1. This is a motion taken out by the plaintiff for an order that the adjustment of the suit arrived at between the plaintiff and the defendant, as stated in the plaintiff's affidavit, should be recorded and that a decree in accordance therewith should be passed.
2. The suit was filed on the 11th of June 1915, the plaintiff praying that the defendant might be ordered and decreed to pay to the plaintiff the sum of Rs. 5,353-9-6 as the price of goods sold. On the 21st of August 1915, the parties without the intervention of the Court agreed to refer the matters in dispute between them concerning the contract referred to in the plaint, to the arbitration of Motilal Dayaram and Ramji Meghji. The arbitrators made their award on the 28th of October 1915. The award was filed on the 10th of December. In my opinion, a wrong procedure has been adopted. Order XXIII, Rule 3 of the Civil Procedure Code of 1908 under which the application is made only refers to the adjustments of suits wholly or in part by any lawful agreement or compromise. No application can be made to obtain a decree on an award except as provided for in Section 89 of the Code. That was entirely a new section. It runs as follows:
Save in so far as is otherwise provided by the Indian Arbitration Act, 1899, or by any other law for the time being in force, all references to arbitration whether by an order in a suit or otherwise, and all proceedings there-under, shall be governed by the provisions contained in the Second Schedule.
3. If it had been intended that a party might apply for a decree on an award under Order XXIII, Rule 3, that Rule would have been mentioned in Section 89 along with the provisions of the Second Schedule.
4. It is suggested that Order XXIII, Rule 3, comes under the description of 'any other law for the time being in force', but there is no reference in Order XXIII, Rule 3 to arbitration proceedings. I am aware of the decision in Pragdas v. Girdhardas (1901).26 Bom. 76 but since the Civil Procedure Code of 1908 came into force, I do not think that decision can be any longer binding on me. It seems that the opinion formerly held good as stated by Farran C.J. in Ghellabhai v. Nandubai (1896) 21 Bom. 335 that there was no section of the Civil Procedure Code of 1882 which specially enabled a Court to take cognizance of a submission to arbitration of a matter in issue in a suit made pending the suit other than a submission through the Court, or of an award made upon such a submission, and that such a submission and award could only be taken cognizance of in the same suit as an adjustment under Section 375 of the Civil Procedure Code of 1882 now represented by Order XXIII, Rule 3. However that may be, it seems clear that under Section 89 the provisions of the Second Schedule govern all arbitrations in a suit or otherwise except such arbitrations as are specially excluded. An arbitration between the parties to a suit without an order of the Court has not been excluded and must, therefore, come under the provisions which deal with arbitrations without the intervention of the Court. I do not see myself why the words 'without the intervention of the Court' should not refer to cases where the agreement of reference is made out of Court although the parties to the agreement are already parties to a suit, and in my opinion Section 89 is now conclusive on the question.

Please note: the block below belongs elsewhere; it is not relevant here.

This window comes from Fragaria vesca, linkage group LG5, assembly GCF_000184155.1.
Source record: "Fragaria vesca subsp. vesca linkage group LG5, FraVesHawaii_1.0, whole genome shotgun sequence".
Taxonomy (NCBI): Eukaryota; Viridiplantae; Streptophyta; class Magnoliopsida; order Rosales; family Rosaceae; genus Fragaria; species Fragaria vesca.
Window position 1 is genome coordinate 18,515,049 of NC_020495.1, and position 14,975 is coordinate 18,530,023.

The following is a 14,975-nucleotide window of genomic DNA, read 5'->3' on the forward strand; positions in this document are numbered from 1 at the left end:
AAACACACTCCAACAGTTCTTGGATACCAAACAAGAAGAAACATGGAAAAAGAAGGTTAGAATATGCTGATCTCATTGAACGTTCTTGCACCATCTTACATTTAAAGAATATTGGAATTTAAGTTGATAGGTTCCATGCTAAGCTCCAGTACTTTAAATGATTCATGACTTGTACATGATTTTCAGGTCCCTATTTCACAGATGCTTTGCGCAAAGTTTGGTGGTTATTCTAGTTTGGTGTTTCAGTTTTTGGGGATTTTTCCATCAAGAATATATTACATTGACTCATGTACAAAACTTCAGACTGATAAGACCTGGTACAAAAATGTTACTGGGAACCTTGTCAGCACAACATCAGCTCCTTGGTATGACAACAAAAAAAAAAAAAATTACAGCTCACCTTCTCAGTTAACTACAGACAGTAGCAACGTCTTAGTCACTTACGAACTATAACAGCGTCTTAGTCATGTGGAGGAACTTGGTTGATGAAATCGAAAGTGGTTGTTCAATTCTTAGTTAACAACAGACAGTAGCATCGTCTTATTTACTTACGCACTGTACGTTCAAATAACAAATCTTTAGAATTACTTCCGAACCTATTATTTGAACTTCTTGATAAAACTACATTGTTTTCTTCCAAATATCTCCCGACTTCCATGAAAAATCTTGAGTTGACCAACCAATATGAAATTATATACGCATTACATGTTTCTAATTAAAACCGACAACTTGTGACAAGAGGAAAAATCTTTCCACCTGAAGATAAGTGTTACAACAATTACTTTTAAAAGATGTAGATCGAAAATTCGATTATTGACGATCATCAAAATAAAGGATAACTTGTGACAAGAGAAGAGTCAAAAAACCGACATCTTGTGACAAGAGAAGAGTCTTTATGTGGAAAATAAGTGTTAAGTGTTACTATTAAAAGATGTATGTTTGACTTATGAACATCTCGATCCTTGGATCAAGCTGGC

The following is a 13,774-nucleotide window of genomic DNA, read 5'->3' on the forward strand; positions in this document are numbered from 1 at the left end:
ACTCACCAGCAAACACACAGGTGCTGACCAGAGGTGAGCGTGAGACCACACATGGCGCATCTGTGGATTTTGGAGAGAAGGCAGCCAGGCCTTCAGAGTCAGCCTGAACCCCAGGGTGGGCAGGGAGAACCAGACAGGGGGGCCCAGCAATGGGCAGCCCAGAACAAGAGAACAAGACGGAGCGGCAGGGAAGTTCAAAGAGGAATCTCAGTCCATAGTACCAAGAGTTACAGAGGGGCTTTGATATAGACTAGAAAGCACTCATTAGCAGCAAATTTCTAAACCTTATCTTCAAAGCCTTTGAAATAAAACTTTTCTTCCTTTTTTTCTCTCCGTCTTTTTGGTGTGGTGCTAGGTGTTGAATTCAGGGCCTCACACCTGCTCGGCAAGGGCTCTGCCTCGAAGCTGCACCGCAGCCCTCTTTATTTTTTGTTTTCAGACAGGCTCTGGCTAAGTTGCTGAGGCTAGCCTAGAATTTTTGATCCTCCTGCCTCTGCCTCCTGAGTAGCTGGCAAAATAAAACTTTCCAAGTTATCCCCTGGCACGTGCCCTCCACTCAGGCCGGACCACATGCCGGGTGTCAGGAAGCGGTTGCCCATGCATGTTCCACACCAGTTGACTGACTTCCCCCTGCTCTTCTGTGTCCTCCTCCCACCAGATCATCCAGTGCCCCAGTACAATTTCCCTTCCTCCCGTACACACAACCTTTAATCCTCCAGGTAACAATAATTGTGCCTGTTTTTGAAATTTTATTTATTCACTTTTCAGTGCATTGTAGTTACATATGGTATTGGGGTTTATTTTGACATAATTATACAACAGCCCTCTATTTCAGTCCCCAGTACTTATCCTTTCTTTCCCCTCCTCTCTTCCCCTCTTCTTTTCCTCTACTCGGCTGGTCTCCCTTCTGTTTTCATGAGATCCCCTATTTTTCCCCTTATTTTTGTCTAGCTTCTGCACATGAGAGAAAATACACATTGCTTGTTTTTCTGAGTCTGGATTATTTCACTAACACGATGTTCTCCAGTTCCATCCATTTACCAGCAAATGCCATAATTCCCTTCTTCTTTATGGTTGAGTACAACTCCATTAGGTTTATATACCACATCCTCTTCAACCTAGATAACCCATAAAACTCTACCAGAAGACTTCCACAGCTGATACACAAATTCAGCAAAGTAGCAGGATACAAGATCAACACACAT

5. It seems obvious that if an application for a decree on an award could be made under Order XXIII, Rule 3, as soon as it has been proved to the Court that there has been an agreement to refer and an award, the Court would be bound to order the award to be recorded as, an agreement or compromise, and would be bound to pass a decree in accordance therewith, excluding all the provisions of the Second Schedule relating to the powers of the Court when an application is made for a decree on an award. Paragraph 20 and the following paragraphs of the Second Schedule refer to arbitration without the intervention of the Court, and under paragraph 21 where the Court is satisfied that the matter has been referred to arbitration and that an award has been made thereon, and where no ground such as is mentioned or referred to in paragraph 14 or paragraph 15 is proved, the Court shall order the award to be filed and shall proceed to pronounce judgment according to the award. Paragraph 14 gives the Courts power to remit the award under certain circumstances to the arbitrator. Paragraph 15 gives the Courts power on certain grounds to set aside an award. Therefore, in my opinion, there is no other law at present in force except the Arbitration Act of 1899 and a party applying to the Court for a decree on an award is bound, if the case does not come within that Act, to apply to the Court under the Second Schedule.
6. The defendant now disputes the legality of the award on two grounds: first, that the arbitrators exceeded their jurisdiction and decided something which was not within their power to decide, and secondly, that they refused an opportunity to the defendant to call witnesses or that after they had given him to understand that they would adjourn the matter to enable him to call evidence, they published their award without giving him any such opportunity. I think the defendant is entitled to raise those objections and be heard upon them. Therefore, the application by consent is now to be treated as an application under paragraph 21 of the Second Schedule and can be set down for hearing on praecipe in order to decide those questions. Costs to be costs in the application.